Safeguarding Biodiversity in Borneo with the Dayak Iban

By Kynan Tegar on August 11, 2020

We cant live without natures help, and nature cant live without our help. We must protect our planets biodiversity to safeguard the future of our ecosystems, our climate, our health, and our humanity. In this special series, the UN Foundation commissioned five Indigenous photographers to show how their communities and families are at the heart of the struggle to save the world’s wild places, under threat like never before. Words and pictures by Kynan Tegar, edited for length and flow.

On the island of Borneo, near the border between Indonesia and Sarawak, Malaysia, there’s a small village called Sungai Utik. There, the Dayak Iban who call it home have inhabited and protected their customary territory for more than 130 years.

As a member of the community I feel truly thankful and really proud of our elders who have protected our lands from illegal logging and companies trying to come into our customary land. They never gave up their struggle so that to this day, our forests are still here and our rivers are still clear.

It’s our task to continue what they have been doing. To protect these customary territories and forests, because one of the values that our elders teach us is that the land is our mother, the forest is our father, and the river is our blood.

In Sungai Utik, we have our customary territory divided up into three zones: there’s a protected forest, a reserve forest, and a productive forest. The forests provide us with everything we need.

The protected forest protects our source of clean water. In the reserve forest, we can find all sorts of fruits and plants to make our crafts. And in the production forest is where we get our wood, and wood harvested from there is strictly for building, it’s never to be sold. All that we have to do is take it, but we only take what we need and no more, always harvesting sustainably. One of the rules of the village is that if you cut down one tree, you plant two more.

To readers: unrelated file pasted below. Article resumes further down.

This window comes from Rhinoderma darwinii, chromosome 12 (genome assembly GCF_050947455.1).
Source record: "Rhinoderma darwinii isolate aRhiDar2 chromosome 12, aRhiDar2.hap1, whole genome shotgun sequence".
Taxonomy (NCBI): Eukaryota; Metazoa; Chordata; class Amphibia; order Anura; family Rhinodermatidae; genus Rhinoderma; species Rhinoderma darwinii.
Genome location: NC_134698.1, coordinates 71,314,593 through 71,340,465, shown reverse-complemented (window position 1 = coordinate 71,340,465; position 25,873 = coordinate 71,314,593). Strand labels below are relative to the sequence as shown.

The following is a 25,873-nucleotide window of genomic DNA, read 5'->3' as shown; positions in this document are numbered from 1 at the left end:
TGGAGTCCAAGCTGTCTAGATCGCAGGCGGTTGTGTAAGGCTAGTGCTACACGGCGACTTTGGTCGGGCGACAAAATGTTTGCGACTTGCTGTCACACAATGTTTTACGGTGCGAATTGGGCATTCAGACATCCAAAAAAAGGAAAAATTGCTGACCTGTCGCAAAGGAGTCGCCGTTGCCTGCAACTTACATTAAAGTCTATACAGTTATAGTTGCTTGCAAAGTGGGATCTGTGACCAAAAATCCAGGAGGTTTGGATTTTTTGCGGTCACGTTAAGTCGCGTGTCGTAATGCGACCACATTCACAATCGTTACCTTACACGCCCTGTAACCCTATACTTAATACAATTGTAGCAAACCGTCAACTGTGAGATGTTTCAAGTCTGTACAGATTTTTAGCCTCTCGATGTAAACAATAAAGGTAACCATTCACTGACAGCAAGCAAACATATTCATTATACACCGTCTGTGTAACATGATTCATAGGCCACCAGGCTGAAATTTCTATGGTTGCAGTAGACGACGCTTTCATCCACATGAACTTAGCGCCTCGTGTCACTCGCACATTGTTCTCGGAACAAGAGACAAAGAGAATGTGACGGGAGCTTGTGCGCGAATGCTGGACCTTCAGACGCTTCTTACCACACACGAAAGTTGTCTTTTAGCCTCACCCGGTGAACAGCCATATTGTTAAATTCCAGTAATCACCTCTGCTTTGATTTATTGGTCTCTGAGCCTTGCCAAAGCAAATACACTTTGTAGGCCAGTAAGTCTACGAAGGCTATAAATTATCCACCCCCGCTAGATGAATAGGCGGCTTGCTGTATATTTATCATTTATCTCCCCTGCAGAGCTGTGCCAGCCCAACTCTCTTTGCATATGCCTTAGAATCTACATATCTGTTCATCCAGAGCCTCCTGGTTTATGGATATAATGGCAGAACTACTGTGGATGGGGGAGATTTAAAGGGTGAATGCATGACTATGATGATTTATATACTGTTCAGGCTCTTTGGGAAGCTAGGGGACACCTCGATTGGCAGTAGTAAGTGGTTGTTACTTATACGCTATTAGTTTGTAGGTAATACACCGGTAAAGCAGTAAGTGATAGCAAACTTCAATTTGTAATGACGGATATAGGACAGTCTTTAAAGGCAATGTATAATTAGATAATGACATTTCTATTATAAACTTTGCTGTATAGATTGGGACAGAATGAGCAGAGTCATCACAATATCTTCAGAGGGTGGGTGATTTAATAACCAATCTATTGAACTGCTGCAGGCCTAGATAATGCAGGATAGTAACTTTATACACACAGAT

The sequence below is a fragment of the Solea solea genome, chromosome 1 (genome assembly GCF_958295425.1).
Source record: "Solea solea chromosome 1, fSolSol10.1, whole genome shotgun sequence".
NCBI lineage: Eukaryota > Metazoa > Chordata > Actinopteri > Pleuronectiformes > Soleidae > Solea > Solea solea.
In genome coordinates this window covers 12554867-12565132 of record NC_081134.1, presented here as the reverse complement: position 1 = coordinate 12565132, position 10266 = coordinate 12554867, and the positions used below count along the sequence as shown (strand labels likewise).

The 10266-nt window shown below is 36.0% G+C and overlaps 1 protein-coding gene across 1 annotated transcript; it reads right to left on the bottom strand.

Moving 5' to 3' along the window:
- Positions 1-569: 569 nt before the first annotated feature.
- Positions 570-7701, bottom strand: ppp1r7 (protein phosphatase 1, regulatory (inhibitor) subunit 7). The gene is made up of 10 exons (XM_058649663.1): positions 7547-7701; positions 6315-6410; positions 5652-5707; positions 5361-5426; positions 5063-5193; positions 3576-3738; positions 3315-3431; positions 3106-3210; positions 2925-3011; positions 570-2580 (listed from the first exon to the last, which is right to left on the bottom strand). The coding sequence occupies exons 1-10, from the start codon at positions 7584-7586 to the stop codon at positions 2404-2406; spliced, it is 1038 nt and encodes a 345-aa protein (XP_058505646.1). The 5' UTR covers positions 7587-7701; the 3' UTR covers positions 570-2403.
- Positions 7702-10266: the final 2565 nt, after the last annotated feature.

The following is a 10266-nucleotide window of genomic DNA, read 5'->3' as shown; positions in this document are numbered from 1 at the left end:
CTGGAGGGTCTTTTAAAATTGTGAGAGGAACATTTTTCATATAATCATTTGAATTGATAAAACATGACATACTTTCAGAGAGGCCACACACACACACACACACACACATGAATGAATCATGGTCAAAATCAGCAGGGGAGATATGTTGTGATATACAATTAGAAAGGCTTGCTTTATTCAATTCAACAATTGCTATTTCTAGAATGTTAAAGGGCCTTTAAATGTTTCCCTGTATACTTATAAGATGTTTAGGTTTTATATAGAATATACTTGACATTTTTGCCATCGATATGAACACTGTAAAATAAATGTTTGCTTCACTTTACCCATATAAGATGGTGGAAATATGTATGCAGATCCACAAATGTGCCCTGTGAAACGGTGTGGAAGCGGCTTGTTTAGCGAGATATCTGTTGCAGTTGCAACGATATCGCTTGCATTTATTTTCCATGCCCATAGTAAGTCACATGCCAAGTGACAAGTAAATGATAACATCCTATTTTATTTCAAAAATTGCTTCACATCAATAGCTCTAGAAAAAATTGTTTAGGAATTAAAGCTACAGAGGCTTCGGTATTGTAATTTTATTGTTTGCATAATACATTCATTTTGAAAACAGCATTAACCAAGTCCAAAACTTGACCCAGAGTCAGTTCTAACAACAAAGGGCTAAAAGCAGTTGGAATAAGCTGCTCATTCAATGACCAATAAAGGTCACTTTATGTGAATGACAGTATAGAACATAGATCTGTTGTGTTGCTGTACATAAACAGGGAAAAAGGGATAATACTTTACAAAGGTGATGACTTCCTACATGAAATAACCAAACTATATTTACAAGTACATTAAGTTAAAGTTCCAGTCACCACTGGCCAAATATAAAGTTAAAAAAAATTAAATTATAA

The edible Entibab palm has been harvested by the Dayak Iban people for generations

Dayak Iban man harvests edible Entibab palm from his people’s territory.

Another tradition that we still practice is our traditional rotation way of farming. This is a tradition that has been passed down to us from generation to generation. For more than hundreds of years we have done it this way.

Every few years, after they finish harvesting the paddy rice from one field, they leave it to regain its fertility and move to another field that has been left before. It can be for only five years or for more than 40 years. By doing this we produce enough paddy rice to sustain our village of around 300 people. And in these fields they plant more than just paddy; there you can find many varieties of vegetable plants, edible palm plants, plants for seasoning, and mushrooms.

A Dayak Iban woman picks vegetables from Sungai Utik fields.

At the nearby river, you can find fresh fish, and in the forest you can find game animals. These have been the basis of the Dayak’s diet for a long time.

And now, one of the most important things to us, and the thing we have been fighting more than 20 years for, is our land rights. And last May we finally received it: legal recognition, from the government, of our customary forest.

With this we are now responsible for managing our own forest, with our own traditional beliefs, and our own way of life. And to ensure the future of our descendants so that they can also enjoy this pristine nature.

Photo: Kynan Tegar


Kynan Tegar is a 15 year old filmmaker and photographer. He is a member of the Dayak Iban tribe from the village of Sungai Utik in West Kalimantan, Indonesia. Since finishing primary school he has pursued his passion for photography, videography, nature and learning in-depth about the culture of the Iban people.

Through his films and pictures, Kynan hopes to document the traditions, beliefs, and stories of the Dayak Iban to pass down audio-visually to the next generation. He wants to share with the outside world the vast traditional knowledge that his community has regarding the forest, what lies within it, and how to manage it. He also hopes that sharing the story of the Dayak Iban’s fight for their territory will inspire other Indigenous communities going through similar struggles.

View more of Kynan’s photography at @kynantegar on Instagram.

Media content supported by Indigenous led charity If Not Us Then Who?